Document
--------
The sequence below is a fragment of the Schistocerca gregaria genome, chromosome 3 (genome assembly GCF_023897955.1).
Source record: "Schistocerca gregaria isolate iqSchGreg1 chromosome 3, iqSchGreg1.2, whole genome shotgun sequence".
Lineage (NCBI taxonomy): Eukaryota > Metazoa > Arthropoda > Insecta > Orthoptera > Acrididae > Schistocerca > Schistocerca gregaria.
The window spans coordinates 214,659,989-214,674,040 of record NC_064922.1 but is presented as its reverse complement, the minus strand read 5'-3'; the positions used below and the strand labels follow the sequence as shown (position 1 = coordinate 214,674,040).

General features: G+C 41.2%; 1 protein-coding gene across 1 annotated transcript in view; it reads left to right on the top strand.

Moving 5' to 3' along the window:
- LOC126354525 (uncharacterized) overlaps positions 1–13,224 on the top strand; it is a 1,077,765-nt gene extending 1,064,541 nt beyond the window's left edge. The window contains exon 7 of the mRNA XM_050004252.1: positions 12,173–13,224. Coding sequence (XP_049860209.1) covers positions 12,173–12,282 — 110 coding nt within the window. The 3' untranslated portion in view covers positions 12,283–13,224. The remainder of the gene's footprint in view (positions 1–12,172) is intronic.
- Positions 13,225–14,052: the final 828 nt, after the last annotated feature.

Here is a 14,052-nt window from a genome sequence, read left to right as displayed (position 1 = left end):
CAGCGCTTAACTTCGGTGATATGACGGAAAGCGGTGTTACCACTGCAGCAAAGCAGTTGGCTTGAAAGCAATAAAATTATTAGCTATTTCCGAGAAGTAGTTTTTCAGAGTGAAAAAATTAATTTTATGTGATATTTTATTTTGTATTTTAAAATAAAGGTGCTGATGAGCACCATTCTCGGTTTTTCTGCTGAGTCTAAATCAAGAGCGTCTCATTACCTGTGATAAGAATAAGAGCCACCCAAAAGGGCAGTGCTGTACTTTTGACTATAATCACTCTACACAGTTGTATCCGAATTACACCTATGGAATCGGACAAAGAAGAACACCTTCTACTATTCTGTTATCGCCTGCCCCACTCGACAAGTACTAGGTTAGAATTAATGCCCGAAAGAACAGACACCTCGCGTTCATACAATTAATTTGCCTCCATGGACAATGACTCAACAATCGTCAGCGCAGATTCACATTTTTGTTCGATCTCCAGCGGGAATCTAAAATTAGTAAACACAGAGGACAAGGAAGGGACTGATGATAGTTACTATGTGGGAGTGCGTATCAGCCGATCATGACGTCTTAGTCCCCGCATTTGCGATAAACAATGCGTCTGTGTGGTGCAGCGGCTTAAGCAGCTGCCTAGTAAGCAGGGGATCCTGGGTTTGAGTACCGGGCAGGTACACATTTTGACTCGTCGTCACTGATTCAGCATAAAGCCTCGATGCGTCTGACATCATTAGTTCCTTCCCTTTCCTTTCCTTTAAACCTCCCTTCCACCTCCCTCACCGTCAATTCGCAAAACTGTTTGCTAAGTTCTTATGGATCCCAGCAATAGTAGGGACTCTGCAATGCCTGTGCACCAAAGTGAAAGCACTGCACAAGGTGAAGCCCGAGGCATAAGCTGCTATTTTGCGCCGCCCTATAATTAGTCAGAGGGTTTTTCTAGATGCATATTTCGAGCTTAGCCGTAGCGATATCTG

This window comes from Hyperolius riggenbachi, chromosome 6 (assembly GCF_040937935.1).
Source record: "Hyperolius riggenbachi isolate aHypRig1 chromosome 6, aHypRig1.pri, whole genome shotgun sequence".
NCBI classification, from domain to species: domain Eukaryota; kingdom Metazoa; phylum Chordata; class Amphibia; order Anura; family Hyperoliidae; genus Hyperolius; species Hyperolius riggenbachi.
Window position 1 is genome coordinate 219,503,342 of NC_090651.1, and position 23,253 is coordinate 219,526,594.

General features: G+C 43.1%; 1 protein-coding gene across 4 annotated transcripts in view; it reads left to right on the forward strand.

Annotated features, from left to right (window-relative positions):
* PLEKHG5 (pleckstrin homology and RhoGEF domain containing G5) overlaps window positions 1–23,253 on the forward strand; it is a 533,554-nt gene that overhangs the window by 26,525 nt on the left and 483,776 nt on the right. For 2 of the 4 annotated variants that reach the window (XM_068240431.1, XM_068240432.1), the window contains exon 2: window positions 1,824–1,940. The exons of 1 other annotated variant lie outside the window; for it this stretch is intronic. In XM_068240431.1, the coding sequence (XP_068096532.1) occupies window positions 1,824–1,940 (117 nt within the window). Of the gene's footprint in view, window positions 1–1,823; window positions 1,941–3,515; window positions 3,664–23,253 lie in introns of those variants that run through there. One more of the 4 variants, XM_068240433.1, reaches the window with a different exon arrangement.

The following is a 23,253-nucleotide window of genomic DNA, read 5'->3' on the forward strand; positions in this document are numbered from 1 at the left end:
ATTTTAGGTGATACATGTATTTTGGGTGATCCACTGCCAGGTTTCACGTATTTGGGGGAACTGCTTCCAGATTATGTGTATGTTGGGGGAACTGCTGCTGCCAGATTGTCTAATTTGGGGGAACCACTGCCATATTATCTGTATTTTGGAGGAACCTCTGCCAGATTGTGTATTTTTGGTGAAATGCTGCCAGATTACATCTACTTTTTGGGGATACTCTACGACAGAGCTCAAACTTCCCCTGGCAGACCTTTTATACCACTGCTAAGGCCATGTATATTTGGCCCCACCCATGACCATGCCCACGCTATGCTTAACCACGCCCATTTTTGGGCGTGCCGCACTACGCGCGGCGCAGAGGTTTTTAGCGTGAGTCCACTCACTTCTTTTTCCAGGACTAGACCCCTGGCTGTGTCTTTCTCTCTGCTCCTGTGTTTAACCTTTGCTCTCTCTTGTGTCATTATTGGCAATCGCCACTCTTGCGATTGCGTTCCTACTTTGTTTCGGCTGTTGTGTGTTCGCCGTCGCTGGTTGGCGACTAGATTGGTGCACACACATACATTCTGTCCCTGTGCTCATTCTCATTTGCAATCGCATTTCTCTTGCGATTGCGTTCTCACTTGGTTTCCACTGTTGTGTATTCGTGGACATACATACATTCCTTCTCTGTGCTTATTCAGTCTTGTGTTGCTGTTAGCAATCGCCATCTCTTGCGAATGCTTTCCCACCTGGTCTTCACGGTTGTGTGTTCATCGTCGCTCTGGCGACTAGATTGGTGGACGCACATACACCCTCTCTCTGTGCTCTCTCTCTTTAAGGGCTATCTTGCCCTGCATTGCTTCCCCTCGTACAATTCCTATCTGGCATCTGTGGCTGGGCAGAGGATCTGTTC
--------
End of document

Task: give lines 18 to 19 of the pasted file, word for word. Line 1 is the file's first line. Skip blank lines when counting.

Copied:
The following is a 23,253-nucleotide window of genomic DNA, read 5'->3' on the forward strand; positions in this document are numbered from 1 at the left end:
ATTTTAGGTGATACATGTATTTTGGGTGATCCACTGCCAGGTTTCACGTATTTGGGGGAACTGCTTCCAGATTATGTGTATGTTGGGGGAACTGCTGCTGCCAGATTGTCTAATTTGGGGGAACCACTGCCATATTATCTGTATTTTGGAGGAACCTCTGCCAGATTGTGTATTTTTGGTGAAATGCTGCCAGATTACATCTACTTTTTGGGGATACTCTACGACAGAGCTCAAACTTCCCCTGGCAGACCTTTTATACCACTGCTAAGGCCATGTATATTTGGCCCCACCCATGACCATGCCCACGCTATGCTTAACCACGCCCATTTTTGGGCGTGCCGCACTACGCGCGGCGCAGAGGTTTTTAGCGTGAGTCCACTCACTTCTTTTTCCAGGACTAGACCCCTGGCTGTGTCTTTCTCTCTGCTCCTGTGTTTAACCTTTGCTCTCTCTTGTGTCATTATTGGCAATCGCCACTCTTGCGATTGCGTTCCTACTTTGTTTCGGCTGTTGTGTGTTCGCCGTCGCTGGTTGGCGACTAGATTGGTGCACACACATACATTCTGTCCCTGTGCTCATTCTCATTTGCAATCGCATTTCTCTTGCGATTGCGTTCTCACTTGGTTTCCACTGTTGTGTATTCGTGGACATACATACATTCCTTCTCTGTGCTTATTCAGTCTTGTGTTGCTGTTAGCAATCGCCATCTCTTGCGAATGCTTTCCCACCTGGTCTTCACGGTTGTGTGTTCATCGTCGCTCTGGCGACTAGATTGGTGGACGCACATACACCCTCTCTCTGTGCTCTCTCTCTTTAAGGGCTATCTTGCCCTGCATTGCTTCCCCTCGTACAATTCCTATCTGGCATCTGTGGCTGGGCAGAGGATCTGTTC